Water Based Inks and Curing how to do
Curing Screen Printing Water Based ink is totally different than Plastisol inks. You will understand why, by watching this session. If the PH still plays a role in our new printing inks today on the market, I’m not too sure.
Why is water based ink so different than plastisol ink for curing
- Require exact time and temperature
- Generally between 2.5 and 3.0 minutes
- 310°F-330°F (155 -166 degrees Celsius) (depending on ink-additives)
- High airflow/circulation with moisture evacuation – “do not push ‘hot ‘n’ wet’ air around the dryer” – won’t work!!!
- How do waterbase inks cure … ?
- Very differently than plastisol!!
- Since inks are built on the alkaline side, inks need to change the pH from “alkaline” to “acidic” as quickly as possible …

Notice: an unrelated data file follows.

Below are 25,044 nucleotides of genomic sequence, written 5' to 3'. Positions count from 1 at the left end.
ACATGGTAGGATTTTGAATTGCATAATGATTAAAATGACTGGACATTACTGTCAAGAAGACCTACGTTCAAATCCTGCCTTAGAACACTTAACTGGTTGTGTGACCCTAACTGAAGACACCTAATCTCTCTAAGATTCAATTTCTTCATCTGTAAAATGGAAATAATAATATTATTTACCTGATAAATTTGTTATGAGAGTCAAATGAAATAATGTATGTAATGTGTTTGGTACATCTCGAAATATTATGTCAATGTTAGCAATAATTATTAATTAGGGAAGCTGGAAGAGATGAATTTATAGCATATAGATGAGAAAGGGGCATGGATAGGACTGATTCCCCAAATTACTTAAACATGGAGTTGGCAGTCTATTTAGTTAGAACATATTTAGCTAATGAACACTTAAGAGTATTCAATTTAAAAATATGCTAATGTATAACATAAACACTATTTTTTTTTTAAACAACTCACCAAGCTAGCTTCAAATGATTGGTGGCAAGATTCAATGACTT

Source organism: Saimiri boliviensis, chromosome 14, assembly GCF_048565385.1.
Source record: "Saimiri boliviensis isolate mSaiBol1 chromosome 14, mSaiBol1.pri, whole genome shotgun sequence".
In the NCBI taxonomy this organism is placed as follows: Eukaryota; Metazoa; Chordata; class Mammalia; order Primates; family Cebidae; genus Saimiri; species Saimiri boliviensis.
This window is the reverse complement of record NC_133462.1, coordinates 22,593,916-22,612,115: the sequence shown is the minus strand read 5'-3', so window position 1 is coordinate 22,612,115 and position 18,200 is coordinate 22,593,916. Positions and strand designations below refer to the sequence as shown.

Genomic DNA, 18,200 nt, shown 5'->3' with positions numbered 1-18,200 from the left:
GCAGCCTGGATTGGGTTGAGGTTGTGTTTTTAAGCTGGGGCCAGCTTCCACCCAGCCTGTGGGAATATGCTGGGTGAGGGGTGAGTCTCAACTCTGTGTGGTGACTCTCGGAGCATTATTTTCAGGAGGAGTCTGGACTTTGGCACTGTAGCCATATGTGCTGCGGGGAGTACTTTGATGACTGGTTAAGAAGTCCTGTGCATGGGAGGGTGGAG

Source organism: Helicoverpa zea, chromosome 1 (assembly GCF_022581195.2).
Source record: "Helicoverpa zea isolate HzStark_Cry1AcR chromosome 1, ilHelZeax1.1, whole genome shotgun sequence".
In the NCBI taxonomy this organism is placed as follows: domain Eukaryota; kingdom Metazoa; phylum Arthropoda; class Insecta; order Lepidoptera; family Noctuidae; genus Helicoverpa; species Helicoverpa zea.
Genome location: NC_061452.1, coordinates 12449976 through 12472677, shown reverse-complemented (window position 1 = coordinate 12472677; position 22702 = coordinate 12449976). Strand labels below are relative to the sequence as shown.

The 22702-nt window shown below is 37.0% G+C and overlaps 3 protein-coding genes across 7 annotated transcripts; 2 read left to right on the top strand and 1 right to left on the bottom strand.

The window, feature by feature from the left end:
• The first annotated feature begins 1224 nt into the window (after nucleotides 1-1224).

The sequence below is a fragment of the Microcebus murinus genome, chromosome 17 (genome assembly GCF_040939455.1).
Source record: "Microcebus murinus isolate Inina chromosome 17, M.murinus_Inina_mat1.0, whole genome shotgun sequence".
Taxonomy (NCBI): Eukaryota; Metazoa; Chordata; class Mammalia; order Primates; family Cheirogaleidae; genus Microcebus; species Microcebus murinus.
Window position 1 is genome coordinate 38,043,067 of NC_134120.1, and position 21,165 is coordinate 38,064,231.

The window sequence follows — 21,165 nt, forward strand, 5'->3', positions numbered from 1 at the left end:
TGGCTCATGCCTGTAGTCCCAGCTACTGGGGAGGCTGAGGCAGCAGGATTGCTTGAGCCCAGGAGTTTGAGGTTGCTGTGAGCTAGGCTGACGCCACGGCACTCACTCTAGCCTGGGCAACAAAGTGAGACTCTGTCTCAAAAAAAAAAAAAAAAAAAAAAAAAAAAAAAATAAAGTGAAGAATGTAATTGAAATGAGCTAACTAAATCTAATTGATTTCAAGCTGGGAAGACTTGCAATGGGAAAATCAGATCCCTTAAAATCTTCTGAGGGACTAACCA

- Why? Lowering the pH causes thickeners to be ineffective which lowers viscosity
- What happens then? When the viscosity is lowered, the ink will “settle” into and penetrate the yarns of the fabric
- What happens next? From there, water needs to be completely removed
- Once that happens, then and only then, can the “ink temperature” rise to the correct and specified temperature
- When that happens, the remainder of the components in the ink (resin, pigment, etc.) can BIND together for a secure ink film
Who said that screen printing is easy? Yes, it is, but if you go deep into the professional side of screen printing, you start realizing, that there are so many factors. But this Water Based Screen Printing Inks the ultimate guide, should guide you well, for your future. How to Screen Print like a Professional he controls your variables. It is so important that I can never mention it often enough.